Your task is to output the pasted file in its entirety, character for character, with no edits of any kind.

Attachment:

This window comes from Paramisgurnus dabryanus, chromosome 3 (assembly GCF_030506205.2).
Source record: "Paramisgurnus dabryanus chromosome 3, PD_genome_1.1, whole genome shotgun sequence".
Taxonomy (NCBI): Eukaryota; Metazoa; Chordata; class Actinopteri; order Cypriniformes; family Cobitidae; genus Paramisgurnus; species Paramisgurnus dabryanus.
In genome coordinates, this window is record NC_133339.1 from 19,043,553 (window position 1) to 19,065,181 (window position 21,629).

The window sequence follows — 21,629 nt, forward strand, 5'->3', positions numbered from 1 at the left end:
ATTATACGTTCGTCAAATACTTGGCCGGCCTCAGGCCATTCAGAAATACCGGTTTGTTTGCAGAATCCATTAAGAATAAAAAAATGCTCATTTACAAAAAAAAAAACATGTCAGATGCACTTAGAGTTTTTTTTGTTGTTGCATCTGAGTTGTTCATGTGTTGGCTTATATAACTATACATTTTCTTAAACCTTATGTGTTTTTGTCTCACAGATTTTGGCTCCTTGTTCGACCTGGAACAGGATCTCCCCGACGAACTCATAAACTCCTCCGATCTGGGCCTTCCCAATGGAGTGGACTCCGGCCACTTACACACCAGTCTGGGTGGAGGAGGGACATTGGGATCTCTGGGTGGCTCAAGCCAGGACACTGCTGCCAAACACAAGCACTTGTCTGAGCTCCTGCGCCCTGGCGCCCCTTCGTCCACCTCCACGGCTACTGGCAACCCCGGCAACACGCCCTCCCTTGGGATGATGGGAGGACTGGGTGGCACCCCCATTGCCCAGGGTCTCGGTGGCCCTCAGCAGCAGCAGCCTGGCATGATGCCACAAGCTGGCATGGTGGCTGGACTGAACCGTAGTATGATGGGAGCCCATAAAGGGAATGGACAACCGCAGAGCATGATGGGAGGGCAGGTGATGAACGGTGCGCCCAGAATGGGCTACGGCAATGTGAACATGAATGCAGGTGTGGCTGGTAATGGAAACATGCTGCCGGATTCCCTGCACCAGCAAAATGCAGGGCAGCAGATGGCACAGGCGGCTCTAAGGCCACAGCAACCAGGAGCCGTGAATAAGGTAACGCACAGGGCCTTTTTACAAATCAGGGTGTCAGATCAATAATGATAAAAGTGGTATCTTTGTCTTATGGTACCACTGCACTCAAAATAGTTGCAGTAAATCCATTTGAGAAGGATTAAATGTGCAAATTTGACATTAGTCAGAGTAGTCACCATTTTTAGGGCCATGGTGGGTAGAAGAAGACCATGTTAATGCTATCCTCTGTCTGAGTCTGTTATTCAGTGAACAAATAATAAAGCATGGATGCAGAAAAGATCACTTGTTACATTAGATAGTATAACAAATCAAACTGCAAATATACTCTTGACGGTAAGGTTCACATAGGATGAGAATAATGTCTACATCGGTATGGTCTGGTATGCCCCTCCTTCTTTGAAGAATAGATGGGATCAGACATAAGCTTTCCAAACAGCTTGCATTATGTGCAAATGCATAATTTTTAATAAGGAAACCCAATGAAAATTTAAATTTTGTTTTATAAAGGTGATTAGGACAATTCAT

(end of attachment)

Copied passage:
This window comes from Paramisgurnus dabryanus, chromosome 3 (assembly GCF_030506205.2).
Source record: "Paramisgurnus dabryanus chromosome 3, PD_genome_1.1, whole genome shotgun sequence".
Taxonomy (NCBI): Eukaryota; Metazoa; Chordata; class Actinopteri; order Cypriniformes; family Cobitidae; genus Paramisgurnus; species Paramisgurnus dabryanus.
In genome coordinates, this window is record NC_133339.1 from 19,043,553 (window position 1) to 19,065,181 (window position 21,629).

The window sequence follows — 21,629 nt, forward strand, 5'->3', positions numbered from 1 at the left end:
ATTATACGTTCGTCAAATACTTGGCCGGCCTCAGGCCATTCAGAAATACCGGTTTGTTTGCAGAATCCATTAAGAATAAAAAAATGCTCATTTACAAAAAAAAAAACATGTCAGATGCACTTAGAGTTTTTTTTGTTGTTGCATCTGAGTTGTTCATGTGTTGGCTTATATAACTATACATTTTCTTAAACCTTATGTGTTTTTGTCTCACAGATTTTGGCTCCTTGTTCGACCTGGAACAGGATCTCCCCGACGAACTCATAAACTCCTCCGATCTGGGCCTTCCCAATGGAGTGGACTCCGGCCACTTACACACCAGTCTGGGTGGAGGAGGGACATTGGGATCTCTGGGTGGCTCAAGCCAGGACACTGCTGCCAAACACAAGCACTTGTCTGAGCTCCTGCGCCCTGGCGCCCCTTCGTCCACCTCCACGGCTACTGGCAACCCCGGCAACACGCCCTCCCTTGGGATGATGGGAGGACTGGGTGGCACCCCCATTGCCCAGGGTCTCGGTGGCCCTCAGCAGCAGCAGCCTGGCATGATGCCACAAGCTGGCATGGTGGCTGGACTGAACCGTAGTATGATGGGAGCCCATAAAGGGAATGGACAACCGCAGAGCATGATGGGAGGGCAGGTGATGAACGGTGCGCCCAGAATGGGCTACGGCAATGTGAACATGAATGCAGGTGTGGCTGGTAATGGAAACATGCTGCCGGATTCCCTGCACCAGCAAAATGCAGGGCAGCAGATGGCACAGGCGGCTCTAAGGCCACAGCAACCAGGAGCCGTGAATAAGGTAACGCACAGGGCCTTTTTACAAATCAGGGTGTCAGATCAATAATGATAAAAGTGGTATCTTTGTCTTATGGTACCACTGCACTCAAAATAGTTGCAGTAAATCCATTTGAGAAGGATTAAATGTGCAAATTTGACATTAGTCAGAGTAGTCACCATTTTTAGGGCCATGGTGGGTAGAAGAAGACCATGTTAATGCTATCCTCTGTCTGAGTCTGTTATTCAGTGAACAAATAATAAAGCATGGATGCAGAAAAGATCACTTGTTACATTAGATAGTATAACAAATCAAACTGCAAATATACTCTTGACGGTAAGGTTCACATAGGATGAGAATAATGTCTACATCGGTATGGTCTGGTATGCCCCTCCTTCTTTGAAGAATAGATGGGATCAGACATAAGCTTTCCAAACAGCTTGCATTATGTGCAAATGCATAATTTTTAATAAGGAAACCCAATGAAAATTTAAATTTTGTTTTATAAAGGTGATTAGGACAATTCAT